Amid audience shouts of “Shame on you!” and “Merry Christmas, Invenergy!” the Energy Facilities Siting Board (EFSB) voted unanimously to grant Invenergy a 90 day suspension on their application to build a $700 million fracked gas and diesel oil burning power plant in Burrillville, effectively quadrupling Invenergy’s previous 30 day extension.
Once Pascoag voted to terminate their letter of intent with Invenergy to provide water to cool Invenergy’s proposed power plant, and Harrisville also declined to provide water, the company asked for 30 days to find an alternative source. They were granted a 30 day extension 30 days ago and despite negotiating with Woonsocket for the water needed to oil the power plant, nothing concrete was presented at today’s hearing.
Instead we heard Invenergy lawyer Alan Shoer claim that Pascog’s termination of their letter of intent came “very late in the process, after almost a year of working with Invenergy.” This made it impossible for Invenergy to come up with an alternative plan, complained Shoer. Attorney Jerry Elmer with the Conservation Law Foundation (CLF) later countered that “Invenergy made a careful, conscious, deliberate decision to file an application with the EFSB that had very tight, strict, statutory deadlines for things happening, before they had a secure water source… That was Invenergy’s sole election.”
In other words, continued Elmer, Invenergy knew that their non-binding letter of intent “may not result in a water source.”
The 90 day suspension comes with the minor caveat that Invenergy provide a status update in 60 days. The update must show concrete progress in securing a water source, though it is unclear what penalty Invenergy may face if they do not deliver an update that is satisfactory to the board. Criteria for the update seemed sketchy.
In 90 days, Invenergy must be able to present a water source to the board, along with a plan to transport the water to the location of the power plant. Burrillville recently provided a list of criteria that board member Janet Coit suggested would need to be satisfied for the suspension to be lifted. The criteria includes the source of the water, the means of transmission of the water, and the disposal of waste water, among other concerns.
In the event that Invenergy is unable to come up with a water supply, Coit suggested that the EFSB might be open to further suspensions at that time, effectively suggesting unlimited time for Invenergy to get their application in order, unless the board decides to dismiss the application per the motions from the Conservation Law Foundation and the Town of Burrillville.
Lawyer Michael McElroy gave a stellar speech to the board in support of dismissing Invenergy’s application, even going so far as to quote Marvel Comics’ Stan Lee. McElroy also directly confronted Chair Margaret Curran and board members Parag Agrawal and Janet Coit about concerns that the EFSB’s process “may be dictated by” Governor Gina Raimondo.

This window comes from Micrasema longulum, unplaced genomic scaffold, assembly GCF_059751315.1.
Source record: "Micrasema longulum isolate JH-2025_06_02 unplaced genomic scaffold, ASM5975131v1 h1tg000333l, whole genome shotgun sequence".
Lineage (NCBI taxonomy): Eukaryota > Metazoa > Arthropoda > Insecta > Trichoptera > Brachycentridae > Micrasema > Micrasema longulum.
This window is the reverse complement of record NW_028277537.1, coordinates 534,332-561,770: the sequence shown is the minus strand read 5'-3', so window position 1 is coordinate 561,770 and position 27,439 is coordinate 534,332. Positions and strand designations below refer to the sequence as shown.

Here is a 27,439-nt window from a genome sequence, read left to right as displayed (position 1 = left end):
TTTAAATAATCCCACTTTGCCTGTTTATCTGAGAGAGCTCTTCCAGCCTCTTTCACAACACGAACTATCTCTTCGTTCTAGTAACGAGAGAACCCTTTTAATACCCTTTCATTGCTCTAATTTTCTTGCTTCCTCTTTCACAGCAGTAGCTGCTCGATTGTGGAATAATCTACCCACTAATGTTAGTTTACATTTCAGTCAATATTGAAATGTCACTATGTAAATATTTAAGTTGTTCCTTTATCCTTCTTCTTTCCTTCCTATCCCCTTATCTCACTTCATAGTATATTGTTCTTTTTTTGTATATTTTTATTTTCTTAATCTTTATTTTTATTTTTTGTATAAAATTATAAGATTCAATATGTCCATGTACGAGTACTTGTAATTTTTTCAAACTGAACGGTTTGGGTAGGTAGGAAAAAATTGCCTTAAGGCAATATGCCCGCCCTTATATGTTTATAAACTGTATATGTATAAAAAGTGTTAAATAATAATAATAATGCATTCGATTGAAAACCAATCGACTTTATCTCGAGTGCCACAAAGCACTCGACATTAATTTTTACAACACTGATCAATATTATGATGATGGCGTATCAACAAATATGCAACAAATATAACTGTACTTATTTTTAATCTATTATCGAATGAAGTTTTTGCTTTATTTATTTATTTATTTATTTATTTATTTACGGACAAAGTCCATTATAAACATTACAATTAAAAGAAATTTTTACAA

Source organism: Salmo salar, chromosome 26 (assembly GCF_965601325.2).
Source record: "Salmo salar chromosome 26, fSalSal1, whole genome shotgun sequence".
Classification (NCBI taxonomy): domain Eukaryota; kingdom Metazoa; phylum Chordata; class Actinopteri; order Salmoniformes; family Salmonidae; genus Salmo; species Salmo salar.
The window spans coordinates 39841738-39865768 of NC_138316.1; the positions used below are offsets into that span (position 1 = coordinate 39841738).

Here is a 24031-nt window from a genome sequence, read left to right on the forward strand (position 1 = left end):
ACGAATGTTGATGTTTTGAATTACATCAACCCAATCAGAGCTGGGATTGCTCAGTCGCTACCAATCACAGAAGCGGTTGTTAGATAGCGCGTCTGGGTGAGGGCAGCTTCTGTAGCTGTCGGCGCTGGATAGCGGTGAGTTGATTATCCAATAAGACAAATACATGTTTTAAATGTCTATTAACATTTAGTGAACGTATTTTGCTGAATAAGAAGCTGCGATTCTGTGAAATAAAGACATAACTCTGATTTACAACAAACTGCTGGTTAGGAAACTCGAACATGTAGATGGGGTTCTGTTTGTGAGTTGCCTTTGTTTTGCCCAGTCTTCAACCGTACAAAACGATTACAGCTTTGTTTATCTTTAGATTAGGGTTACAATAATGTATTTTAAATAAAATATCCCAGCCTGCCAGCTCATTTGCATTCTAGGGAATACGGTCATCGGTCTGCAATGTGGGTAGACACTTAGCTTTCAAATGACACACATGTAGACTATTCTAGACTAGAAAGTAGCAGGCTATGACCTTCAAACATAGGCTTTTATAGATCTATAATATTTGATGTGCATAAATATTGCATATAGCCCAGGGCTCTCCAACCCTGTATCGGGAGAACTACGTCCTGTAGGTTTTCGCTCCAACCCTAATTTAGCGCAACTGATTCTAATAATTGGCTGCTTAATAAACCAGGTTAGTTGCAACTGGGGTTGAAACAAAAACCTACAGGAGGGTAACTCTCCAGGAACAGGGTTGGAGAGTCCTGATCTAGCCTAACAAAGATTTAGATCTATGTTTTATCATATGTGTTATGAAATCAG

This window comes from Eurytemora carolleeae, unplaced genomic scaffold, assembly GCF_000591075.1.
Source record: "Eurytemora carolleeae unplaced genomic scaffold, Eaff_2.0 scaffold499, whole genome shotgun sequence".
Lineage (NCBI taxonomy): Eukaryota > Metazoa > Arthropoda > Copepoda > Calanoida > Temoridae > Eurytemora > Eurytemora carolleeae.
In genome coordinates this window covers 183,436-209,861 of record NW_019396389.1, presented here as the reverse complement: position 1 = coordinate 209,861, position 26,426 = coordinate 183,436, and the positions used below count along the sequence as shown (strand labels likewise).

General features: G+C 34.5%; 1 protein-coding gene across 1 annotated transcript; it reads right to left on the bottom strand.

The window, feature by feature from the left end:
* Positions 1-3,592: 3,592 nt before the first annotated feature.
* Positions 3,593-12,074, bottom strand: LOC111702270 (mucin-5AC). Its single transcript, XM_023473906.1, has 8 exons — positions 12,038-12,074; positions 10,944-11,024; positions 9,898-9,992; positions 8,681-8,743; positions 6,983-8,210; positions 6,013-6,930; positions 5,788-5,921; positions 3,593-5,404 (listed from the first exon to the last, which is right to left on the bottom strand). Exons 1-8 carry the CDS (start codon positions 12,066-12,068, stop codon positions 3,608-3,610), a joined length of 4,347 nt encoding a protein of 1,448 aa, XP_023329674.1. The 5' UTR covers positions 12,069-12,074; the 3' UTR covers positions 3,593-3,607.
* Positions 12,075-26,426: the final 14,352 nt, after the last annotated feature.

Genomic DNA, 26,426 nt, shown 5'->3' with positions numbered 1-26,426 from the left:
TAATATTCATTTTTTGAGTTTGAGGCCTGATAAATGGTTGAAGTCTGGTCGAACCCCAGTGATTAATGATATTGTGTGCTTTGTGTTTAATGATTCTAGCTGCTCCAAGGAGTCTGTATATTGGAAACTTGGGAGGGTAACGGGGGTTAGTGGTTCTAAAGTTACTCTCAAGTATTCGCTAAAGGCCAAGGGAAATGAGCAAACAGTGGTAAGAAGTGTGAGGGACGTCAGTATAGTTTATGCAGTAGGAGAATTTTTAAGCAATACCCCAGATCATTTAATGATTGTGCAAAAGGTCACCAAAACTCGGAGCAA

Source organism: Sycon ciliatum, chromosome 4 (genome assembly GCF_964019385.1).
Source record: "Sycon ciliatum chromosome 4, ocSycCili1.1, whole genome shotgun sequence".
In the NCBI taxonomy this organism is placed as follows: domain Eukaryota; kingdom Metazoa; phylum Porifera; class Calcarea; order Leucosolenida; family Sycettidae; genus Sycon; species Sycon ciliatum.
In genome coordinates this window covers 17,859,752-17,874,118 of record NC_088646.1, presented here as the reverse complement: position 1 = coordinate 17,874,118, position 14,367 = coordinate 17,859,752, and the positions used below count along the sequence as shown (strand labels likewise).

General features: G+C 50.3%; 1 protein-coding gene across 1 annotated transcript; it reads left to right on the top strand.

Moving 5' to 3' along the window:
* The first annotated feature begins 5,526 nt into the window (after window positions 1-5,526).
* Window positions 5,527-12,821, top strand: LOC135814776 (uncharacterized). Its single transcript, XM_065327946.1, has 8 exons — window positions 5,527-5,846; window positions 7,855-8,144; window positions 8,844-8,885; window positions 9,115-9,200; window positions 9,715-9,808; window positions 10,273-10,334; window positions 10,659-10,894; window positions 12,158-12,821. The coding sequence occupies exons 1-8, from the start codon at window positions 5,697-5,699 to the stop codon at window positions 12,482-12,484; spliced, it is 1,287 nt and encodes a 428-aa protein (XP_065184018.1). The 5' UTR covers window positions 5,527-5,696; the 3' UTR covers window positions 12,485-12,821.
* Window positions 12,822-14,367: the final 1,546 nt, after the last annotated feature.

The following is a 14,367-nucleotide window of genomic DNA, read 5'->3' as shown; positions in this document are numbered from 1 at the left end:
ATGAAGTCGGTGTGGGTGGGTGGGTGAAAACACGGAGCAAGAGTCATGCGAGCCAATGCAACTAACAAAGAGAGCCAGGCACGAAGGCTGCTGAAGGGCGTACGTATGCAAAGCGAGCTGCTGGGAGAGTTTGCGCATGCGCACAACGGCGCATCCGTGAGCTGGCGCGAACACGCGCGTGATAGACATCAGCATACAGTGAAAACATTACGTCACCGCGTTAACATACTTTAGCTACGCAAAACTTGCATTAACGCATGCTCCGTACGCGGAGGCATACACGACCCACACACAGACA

“The Town of Burrillville does not want this plant,” said McElroy, “I think that’s been made clear to this board. This plant would be a polluting monster that violates the town’s comprehensive plan and zoning ordinances and would negatively impact impact the quality of life for all Burrillville residents.
The EFSB, continued McElroy, “has been given extraordinary legal powers to grant permits that would otherwise be granted by my client, the Town of Burrillville. You have in essence become, among other things, the town’s planning board, its zoning board and its building inspector. But with such great power comes great responsibility. Your most important power and responsibility is to fully, fairly and impartially evaluate all of the issues that come before you after hearing from all of the parties on those issues.”
“The residents of the town and my clients have become concerned that throughout this process that the board’s votes on this process may be dictated by the governor, who has repeatedly and publicly expressed her support for this project despite the town’s overwhelming opposition. This board’s ill-advised and illegal previous attempts to silence the town and prevent it from being heard today only reinforces that concern.
McElroy urged the board to dismiss the docket, not suspend it. “Suspending the docket instead of dismissing it would give Invenergy what amounts to a gift of an indefinite suspension,” said McElroy. “The town has been fighting this battle now for almost a year at great monetary and emotional expense.”
McElroy’s fiery comments stand in sharp contrast to those of Jerry Elmer, who added that though the lack of water was a major issue that precipitated the motion to suspend, there was also the issue of a lack of information from Invenergy that caused six of the twelve advisory opinions to the board to be submitted incomplete.
After the board rendered its decision those watching the proceedings left the room singing “We shall overcome.”
Those from Burrillville I talked to were angry and disappointed by the ruling. They feel the process is corrupt and stacked against them. They feel that they are being forced to attend yet more town and city council meetings throughout the state in an effort to garner support and prevent the sale of water to Invenergy. Their holidays will now be filled with research, activism, environmental reports and endless meetings in towns and cities throughout the state and beyond to garner support for their cause and to prevent Invenergy from securing a source of water.
Yet though the process seems corrupt and Invenergy seems intent on grinding away their resolve, the people I talked to were adamant that they would not give up or stop fighting.